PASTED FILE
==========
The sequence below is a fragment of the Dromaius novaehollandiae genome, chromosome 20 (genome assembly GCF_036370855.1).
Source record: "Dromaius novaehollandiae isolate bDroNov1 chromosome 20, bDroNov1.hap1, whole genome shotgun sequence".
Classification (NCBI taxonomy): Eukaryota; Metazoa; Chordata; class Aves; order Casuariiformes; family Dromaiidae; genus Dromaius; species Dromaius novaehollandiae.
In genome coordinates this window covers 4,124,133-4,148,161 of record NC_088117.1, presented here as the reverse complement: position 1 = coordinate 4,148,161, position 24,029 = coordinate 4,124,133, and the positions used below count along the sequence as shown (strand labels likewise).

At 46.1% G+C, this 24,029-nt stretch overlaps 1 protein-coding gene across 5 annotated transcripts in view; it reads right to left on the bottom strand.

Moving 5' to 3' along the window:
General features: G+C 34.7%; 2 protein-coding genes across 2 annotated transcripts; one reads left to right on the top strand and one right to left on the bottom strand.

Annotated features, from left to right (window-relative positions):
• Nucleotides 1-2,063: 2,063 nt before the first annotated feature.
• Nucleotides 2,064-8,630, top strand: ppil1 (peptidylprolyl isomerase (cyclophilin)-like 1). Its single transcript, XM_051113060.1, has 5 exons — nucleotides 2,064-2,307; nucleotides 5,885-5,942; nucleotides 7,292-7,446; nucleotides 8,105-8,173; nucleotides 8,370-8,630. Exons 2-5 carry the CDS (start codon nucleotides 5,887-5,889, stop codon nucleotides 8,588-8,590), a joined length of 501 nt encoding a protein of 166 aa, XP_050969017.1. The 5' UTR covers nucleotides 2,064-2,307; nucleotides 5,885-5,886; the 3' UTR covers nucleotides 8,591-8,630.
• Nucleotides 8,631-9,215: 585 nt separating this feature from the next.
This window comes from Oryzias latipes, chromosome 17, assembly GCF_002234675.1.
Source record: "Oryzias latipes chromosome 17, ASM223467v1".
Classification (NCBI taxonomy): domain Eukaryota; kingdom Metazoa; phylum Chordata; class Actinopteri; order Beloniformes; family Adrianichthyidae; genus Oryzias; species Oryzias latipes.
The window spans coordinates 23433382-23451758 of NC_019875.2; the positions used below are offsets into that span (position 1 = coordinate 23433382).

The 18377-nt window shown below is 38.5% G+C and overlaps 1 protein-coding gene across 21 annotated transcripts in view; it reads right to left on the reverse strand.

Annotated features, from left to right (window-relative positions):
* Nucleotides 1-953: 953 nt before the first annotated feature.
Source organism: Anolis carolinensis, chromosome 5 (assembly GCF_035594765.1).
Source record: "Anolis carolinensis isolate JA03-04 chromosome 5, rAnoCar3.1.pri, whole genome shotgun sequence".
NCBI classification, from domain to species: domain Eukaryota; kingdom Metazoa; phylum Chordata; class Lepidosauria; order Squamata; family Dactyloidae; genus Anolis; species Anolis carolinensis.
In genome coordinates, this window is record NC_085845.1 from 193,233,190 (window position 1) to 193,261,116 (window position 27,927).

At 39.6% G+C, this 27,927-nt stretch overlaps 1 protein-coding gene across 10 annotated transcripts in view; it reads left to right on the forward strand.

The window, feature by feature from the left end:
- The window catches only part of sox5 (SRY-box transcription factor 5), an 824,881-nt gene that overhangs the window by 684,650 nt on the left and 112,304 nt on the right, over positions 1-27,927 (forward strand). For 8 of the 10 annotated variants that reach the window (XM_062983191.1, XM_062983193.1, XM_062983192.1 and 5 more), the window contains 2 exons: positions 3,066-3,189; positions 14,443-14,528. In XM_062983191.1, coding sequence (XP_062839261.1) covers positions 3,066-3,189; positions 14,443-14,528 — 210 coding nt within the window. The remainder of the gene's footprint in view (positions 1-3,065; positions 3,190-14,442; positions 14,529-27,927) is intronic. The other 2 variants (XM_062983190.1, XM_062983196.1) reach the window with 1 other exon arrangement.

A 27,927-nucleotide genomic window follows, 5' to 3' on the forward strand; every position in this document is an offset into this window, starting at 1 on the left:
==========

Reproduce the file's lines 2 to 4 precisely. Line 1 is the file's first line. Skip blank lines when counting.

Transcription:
Source record: "Dromaius novaehollandiae isolate bDroNov1 chromosome 20, bDroNov1.hap1, whole genome shotgun sequence".
Classification (NCBI taxonomy): Eukaryota; Metazoa; Chordata; class Aves; order Casuariiformes; family Dromaiidae; genus Dromaius; species Dromaius novaehollandiae.
In genome coordinates this window covers 4,124,133-4,148,161 of record NC_088117.1, presented here as the reverse complement: position 1 = coordinate 4,148,161, position 24,029 = coordinate 4,124,133, and the positions used below count along the sequence as shown (strand labels likewise).